I must agree with those who say it started slow.If you can make it to around page 150 then it is a wonderful adventure from there on.

Like any classic, there needs to be some background info that needs to be covered before a hero can go on their first adventure.The initial character building is important so that we understand how the main characters will act in the future.

While reading this book, I found that the end of chapters always left you hanging for more (which can make for some late nights reading, especially through the adventerous sequences).This book is an excellent pick for Tolkien, or Hobb fans because of its characters, dialog, and action.If you are a slower reader like me i would encourage you to stick with this book, it will be well worth it! ... Read more

8. City of Golden Shadow (Otherland, Volume 1)
by Tad Williams
Paperback: 792 Pages (1998-01-01)
list price: US$8.99 -- used & new: US$4.41
(price subject to change: see help)
Asin: 0886777631
Average Customer Review: 4.0 out of 5 stars
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Product Description
The first volume in this mesmerizing story takes readers to the near-future, when a global conspiracy threatens to sacrifice the Earth for the promise of a far more exclusive place--Otherland, a universe where any fantasy can be made real. BOMC alternate selection. Ads in "Locus".Amazon.com Review
Best-selling fantasy author Tad Williams (Tailchaser's Song, the Memory, Sorrow and Thorn series) begins a far-reaching cyberpunk saga with Renie Sulaweyo, a teacher in the South Africa of tomorrow, realizing something is wrong on the network. Some of the younger kids, including her brother Stephen, have logged into the net, but they can't get back out. The clues point to a mysterious golden city called Otherland, but everyone who tries to find out what's going on ends up dead. Settle in for a long, enjoyable ride, because this 770-page monster is just the first of four projected novels. ... Read more

Customer Reviews (299)

5-0 out of 5 stars Fabulous book, but this cover doesn't exist!
This book is the beginning of a great masterwork by one of the finest writers in speculative fiction today. However, this is not the right cover! The actual cover is a match to the other three volumes, with inset art by Michael Whelan. The image that is shown here was never printed. Most peculiar!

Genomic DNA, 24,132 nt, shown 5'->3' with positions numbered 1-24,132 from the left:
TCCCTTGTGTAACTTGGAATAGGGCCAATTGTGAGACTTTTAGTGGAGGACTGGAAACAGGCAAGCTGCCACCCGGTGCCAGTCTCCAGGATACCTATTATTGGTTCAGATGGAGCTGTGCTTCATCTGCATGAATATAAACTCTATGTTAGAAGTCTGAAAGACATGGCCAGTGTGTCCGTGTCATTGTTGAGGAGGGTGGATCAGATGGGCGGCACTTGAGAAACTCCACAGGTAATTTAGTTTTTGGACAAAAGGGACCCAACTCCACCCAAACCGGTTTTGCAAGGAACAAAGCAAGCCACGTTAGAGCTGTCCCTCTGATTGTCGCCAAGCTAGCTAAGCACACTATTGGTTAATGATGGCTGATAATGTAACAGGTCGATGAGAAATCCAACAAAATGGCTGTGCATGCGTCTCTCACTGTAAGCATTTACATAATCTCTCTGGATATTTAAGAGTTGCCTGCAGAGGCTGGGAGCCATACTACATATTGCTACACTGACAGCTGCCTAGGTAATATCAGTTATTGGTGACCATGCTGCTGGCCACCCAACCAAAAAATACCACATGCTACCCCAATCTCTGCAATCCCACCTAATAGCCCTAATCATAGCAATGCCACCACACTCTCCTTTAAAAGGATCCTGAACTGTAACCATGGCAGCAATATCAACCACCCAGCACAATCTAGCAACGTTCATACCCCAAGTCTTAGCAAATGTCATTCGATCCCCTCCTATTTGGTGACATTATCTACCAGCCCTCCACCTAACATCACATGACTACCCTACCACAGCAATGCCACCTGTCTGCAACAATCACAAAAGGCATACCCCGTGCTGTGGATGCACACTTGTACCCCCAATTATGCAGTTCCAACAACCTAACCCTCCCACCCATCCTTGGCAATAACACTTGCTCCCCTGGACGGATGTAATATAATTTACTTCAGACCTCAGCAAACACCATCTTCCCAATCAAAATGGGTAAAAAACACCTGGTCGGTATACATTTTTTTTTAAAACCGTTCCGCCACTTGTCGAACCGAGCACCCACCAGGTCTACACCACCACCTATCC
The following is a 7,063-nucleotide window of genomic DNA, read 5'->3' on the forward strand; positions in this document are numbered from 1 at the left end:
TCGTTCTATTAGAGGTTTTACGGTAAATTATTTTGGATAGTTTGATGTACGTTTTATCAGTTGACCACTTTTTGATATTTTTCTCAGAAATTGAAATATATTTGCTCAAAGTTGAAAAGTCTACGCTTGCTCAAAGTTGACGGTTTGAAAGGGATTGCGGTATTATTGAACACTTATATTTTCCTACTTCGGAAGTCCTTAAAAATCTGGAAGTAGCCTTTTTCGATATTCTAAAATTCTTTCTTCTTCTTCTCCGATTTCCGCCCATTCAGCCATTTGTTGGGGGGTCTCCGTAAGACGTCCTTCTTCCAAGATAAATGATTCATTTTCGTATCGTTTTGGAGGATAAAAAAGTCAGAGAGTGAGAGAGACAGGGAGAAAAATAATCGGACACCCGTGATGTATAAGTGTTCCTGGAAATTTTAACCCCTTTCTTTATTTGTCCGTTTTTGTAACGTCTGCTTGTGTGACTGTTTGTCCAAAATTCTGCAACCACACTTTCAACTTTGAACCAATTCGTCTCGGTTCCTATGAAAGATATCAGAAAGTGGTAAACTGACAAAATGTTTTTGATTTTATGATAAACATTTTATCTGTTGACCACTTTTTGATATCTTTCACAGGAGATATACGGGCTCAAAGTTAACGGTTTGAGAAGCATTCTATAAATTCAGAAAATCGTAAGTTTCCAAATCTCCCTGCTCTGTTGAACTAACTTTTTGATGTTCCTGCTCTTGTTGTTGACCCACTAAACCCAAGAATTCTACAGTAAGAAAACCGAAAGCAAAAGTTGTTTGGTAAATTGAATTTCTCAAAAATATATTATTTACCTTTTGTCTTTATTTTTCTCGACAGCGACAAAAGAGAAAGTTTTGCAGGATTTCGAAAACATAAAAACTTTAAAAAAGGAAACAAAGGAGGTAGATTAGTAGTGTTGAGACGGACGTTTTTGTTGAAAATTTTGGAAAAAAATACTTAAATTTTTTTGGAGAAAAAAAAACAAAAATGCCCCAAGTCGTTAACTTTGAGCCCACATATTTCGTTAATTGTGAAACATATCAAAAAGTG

1-0 out of 5 stars This book sucked!
First chapter was good. The rest of the book sucked. Annoying characters, boring filler, and an extremely unsatisfying ending. Why would I buy the second book to find out what happens if the first book was such crap. Waste your money if you are looking for a all around bad book. I just tore my copy to shreds. 770 paged of crap!

4-0 out of 5 stars Incredible and Unmatched, and Yet
I have never read a book quite like this.
Williams has created worlds and plots that are almost too vivid and vast in their scope and believability. For the first 400-500 pages, I couldn't stop reading, and was spellbound by Williams' futuristic world where the line between reality and virtual reality is no longer clear. His imagination is staggering, the outcomes of simulated technology are not only conceivable but entirely believable, and his frequent homages to literary classics convinced me that Williams knew where he was going with these 700+ pages of twists and turns.
This book remains with me long after I've closed its final pages, and I miss the characters in a way that surprises me. And yet, around page 600, I started not only to lose focus, but to feel the sense of disappointment that I wasn't going to get the answers I had put in so much time to find.
I was right - this book ends at a beginning. And I am not sure that I have the patience to pick up another three volumes of this magnitude.
I am glad, glad, glad I picked up Otherland. It will remain on my "favorite books of all-time" list. And yet, my only critique is that I may never know the end of the story.